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Any user
Defines a new procedure or replaces an existing procedure


PROCEDURE {procnumber | procname} [ALIAS=alias[,alias]...] [PCLASS=pclass] [procedure input line] [procedure input line] ... END PROCEDURE [procnumber | procname]


procnumber Zero or a negative number (representing a temporary procedure).
procname The name of the procedure to be defined (1 to 255 characters). The name can contain any letters, numbers, or symbols except:
Character name Keyboard display
Carriage return
Comma ( , )
Equal sign ( = )
Semicolon ( ; )
Single quote ( ' )

In addition:

  • In version 7.6 and earlier, the procedure name cannot begin with a zero or a minus sign.
  • As of version 7.7:
    • Most of the above characters are permitted if CUSTOM=42 is turned on. Names containing special characters must be enclosed in single quotes for all procedure commands. See Using CUSTOM=(42) for details.
    • The procedure name can begin with a zero. And the procedure name "0123" is different from the procedure name "00123".

      However, names with only zeroes will all be treated as temporary procedure 0, so
      EDIT 000 is identical to EDIT 0.

    • Alphanumeric procedure names can begin with a minus sign character (-), which is interpreted as a hyphen. For example, -1myproc and -myproc are valid procedure names.

      Numeric procedure names that begin with a minus sign are treated as temporary procedures, and leading zeroes after the minus sign are ignored if they are followed by a non-zero digit (E -1 is identical to E -001).

While procedure names up to 255 characters are technically valid, very long names will create challenges in maintaining the procedures, because the procedure name must fit on the same line as commands that reference the procedure.

Rocket recommends keeping procedure names shorter than 210 characters.

Note: SirLib users must keep procedure names shorter than 229, and even then, SirPro will not be able to display procedure names longer than the supported screen width.

alias The procedure alias. It follows the rules for procname presented above. An alias can be specified only for a permanent procedure.
pclass The number of the procedure class; the number must be in the range 1 to 255.

Syntax notes

Commas are required between aliases.

Usage notes

  • The PROCEDURE command lets you create a new procedure or replace an existing one. A procedure can contain SOUL requests, commands, or nonexecutable text. The name or number specified in this command is used to refer to this procedure in subsequent procedure commands such as INCLUDE, DELETE, and DISPLAY.
  • The following example illustrates the use of the PROCEDURE command:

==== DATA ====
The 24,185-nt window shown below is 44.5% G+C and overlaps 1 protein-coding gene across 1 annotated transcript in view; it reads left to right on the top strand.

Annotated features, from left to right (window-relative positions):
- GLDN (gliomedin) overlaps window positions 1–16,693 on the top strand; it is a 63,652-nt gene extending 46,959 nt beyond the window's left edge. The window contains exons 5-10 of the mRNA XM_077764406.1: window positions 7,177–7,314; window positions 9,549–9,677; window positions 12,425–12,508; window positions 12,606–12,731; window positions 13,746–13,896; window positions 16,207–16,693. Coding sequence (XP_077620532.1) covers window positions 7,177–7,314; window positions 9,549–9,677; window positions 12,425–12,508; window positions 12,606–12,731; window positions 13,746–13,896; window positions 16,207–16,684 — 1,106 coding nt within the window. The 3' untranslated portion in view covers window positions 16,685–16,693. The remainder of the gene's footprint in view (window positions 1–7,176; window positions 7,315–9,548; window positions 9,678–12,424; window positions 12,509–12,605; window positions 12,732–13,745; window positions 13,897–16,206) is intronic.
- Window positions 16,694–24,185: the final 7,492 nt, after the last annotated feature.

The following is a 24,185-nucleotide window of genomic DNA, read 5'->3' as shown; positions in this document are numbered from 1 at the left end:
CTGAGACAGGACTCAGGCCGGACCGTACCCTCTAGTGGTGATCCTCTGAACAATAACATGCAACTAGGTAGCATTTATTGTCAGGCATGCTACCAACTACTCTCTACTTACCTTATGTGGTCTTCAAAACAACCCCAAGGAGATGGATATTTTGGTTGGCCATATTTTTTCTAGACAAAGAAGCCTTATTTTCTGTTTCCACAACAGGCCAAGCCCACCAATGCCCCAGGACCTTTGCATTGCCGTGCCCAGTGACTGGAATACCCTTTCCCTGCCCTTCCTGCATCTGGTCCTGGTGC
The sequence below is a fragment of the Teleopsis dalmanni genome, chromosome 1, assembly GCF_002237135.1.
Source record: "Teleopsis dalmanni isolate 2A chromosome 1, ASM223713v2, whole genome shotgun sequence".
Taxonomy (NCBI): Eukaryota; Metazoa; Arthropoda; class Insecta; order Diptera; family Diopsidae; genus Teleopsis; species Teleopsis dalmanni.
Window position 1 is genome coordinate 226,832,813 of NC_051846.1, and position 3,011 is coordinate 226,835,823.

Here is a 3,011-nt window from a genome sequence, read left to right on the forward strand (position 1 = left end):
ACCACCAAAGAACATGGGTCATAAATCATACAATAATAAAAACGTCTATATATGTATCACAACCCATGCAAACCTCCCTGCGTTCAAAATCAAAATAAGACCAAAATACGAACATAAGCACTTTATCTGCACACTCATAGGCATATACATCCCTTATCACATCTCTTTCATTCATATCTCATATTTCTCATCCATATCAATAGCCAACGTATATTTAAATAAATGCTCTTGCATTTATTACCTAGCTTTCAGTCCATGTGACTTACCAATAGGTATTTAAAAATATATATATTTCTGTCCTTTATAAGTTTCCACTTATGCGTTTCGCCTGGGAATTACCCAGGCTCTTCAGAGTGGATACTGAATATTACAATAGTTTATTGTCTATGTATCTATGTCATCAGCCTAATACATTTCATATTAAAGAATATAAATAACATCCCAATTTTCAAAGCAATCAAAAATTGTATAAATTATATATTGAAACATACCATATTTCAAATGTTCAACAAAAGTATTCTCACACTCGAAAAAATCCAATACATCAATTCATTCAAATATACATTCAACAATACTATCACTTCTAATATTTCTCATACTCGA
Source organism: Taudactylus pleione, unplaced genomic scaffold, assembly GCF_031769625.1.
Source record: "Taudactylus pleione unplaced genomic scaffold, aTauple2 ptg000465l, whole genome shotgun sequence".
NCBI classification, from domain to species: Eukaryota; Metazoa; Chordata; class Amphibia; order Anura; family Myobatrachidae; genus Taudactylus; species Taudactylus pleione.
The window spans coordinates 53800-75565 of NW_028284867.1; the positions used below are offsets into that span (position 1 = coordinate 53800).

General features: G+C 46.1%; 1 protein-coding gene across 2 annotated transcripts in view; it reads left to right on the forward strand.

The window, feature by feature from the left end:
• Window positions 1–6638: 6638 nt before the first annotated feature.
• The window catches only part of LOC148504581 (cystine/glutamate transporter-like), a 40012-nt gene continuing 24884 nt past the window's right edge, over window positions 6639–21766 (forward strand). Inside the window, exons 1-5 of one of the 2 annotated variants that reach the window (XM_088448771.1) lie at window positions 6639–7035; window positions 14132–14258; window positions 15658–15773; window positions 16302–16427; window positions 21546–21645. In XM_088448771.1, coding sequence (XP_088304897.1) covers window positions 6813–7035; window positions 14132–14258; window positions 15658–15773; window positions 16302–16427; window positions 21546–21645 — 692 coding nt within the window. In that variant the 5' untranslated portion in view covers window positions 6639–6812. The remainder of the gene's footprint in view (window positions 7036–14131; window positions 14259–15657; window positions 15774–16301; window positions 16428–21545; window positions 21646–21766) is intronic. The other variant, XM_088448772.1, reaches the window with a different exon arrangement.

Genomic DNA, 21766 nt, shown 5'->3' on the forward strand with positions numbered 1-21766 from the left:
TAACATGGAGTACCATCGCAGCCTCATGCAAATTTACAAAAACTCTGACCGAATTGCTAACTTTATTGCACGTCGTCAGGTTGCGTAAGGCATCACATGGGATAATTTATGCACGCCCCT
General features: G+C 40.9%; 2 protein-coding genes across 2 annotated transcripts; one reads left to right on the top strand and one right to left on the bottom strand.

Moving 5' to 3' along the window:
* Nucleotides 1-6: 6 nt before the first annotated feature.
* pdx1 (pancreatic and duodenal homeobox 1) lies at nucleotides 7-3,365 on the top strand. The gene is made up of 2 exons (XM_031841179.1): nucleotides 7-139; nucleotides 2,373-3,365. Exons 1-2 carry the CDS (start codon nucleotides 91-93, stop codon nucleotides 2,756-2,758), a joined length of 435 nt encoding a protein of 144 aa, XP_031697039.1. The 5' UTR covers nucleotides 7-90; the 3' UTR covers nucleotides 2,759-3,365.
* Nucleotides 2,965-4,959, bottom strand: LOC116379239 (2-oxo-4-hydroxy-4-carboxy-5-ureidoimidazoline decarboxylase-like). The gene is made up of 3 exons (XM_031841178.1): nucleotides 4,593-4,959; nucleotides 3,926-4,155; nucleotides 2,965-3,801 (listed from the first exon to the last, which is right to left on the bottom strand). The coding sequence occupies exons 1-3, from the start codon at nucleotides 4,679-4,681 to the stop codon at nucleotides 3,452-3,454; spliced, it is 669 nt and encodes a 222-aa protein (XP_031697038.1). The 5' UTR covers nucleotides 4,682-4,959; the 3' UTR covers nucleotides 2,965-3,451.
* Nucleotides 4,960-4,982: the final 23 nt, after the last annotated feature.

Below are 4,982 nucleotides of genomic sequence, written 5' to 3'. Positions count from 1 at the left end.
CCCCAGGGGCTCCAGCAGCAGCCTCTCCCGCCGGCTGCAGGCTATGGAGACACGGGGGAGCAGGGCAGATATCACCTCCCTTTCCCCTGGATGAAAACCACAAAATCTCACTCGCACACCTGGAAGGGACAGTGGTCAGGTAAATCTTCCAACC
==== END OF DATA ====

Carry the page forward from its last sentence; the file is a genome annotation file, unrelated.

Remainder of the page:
• The procedure definition concludes with the line that precedes either of these (whichever of them occurs first):
    • END PROCEDURE procName, where procName matches the name specified on the PROCEDURE command
    • END PROCEDURE with no name specified
  • A file or group must be open at the time that a permanent procedure is entered. If a procedure is associated with a file, it is stored in that file for subsequent use. If a procedure is associated with a group, it is stored in that group's procedure file, if one is available. The INCLUDE command is used to execute the procedure, and the DELETE command is used to delete it.
  • When it processes PROCEDURE, Model 204 ends any current SOUL update unit and begins a non-backoutable update unit. If a Model 204 command non-backoutable update unit is in progress, PROCEDURE is included in that update unit. See Update units and transactions for more information.

Procedure aliases

A permanent procedure can have more than one name. A procedure might have a short name that is easy to enter, and one or more longer, more descriptive names. Every procedure has one formal name and can have any number of alternative names or aliases. All of the names can be used interchangeably; however, access to a procedure by its official name is slightly faster than access by an alias. The rules for constructing aliases are the same as those for official procedure names.

An alias can be defined in the PROCEDURE command using the ALIAS entry. An alias also can be defined at a later time by means of the ASSIGN command. If an invalid alias is specified in a list of several aliases, only the invalid alias is rejected.

Note: Once the PROCEDURE command with an ALIAS option is issued, the alias is created. Deleting the procedure does not delete the alias. Only the DEASSIGN command removes the alias.

Procedure classes

A procedure can be secured, or protected from unauthorized access, by identifying it as a member of a particular procedure class. You are identified as a member of a particular user class when you open a file or group. A table included in each file assigns to particular user classes the access rights to particular procedure classes.

The system manager and file manager have responsibility for most of the security functions. However, you can secure a new procedure by assigning it a class in the PROCEDURE command using the PCLASS entry.

Model 204 determines whether you are allowed to define procedures of the specified class. If you are allowed to define such a procedure, procedure definition continues.

If you redefine an existing nonsecured procedure by adding a class to it, you must have the right to change procedures of the specified class. If you redefine an existing secured procedure, you cannot change its class.


Only the file manager can desecure a procedure. See DESECURE PROCEDURE: Removing procedure security.